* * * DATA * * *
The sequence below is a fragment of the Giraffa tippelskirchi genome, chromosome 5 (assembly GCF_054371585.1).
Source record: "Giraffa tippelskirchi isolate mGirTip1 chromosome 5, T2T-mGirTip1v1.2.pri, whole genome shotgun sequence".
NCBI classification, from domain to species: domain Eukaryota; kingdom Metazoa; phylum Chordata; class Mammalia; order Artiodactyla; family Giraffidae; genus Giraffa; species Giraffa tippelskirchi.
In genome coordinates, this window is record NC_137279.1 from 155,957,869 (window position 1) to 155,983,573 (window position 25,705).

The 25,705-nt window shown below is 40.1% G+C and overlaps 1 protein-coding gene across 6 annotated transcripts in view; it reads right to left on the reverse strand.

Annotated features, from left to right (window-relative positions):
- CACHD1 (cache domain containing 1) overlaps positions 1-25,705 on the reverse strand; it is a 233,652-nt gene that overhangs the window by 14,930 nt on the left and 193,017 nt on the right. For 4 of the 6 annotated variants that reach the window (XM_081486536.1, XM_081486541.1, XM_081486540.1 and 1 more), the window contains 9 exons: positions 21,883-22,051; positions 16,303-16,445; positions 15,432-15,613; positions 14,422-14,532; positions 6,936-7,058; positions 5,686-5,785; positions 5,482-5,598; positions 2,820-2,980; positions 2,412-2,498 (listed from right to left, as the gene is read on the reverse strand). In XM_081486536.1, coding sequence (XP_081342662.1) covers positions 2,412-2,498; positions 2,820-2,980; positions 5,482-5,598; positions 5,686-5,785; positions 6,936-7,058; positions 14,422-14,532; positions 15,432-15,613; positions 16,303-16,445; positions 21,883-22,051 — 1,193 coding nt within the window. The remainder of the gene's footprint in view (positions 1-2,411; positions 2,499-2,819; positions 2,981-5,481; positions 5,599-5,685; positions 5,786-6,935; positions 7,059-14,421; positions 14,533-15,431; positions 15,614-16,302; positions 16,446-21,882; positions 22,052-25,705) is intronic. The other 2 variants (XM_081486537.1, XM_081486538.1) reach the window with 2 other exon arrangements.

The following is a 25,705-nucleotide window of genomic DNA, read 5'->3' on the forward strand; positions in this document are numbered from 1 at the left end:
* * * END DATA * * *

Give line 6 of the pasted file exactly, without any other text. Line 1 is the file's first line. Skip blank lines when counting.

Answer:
Annotated features, from left to right (window-relative positions):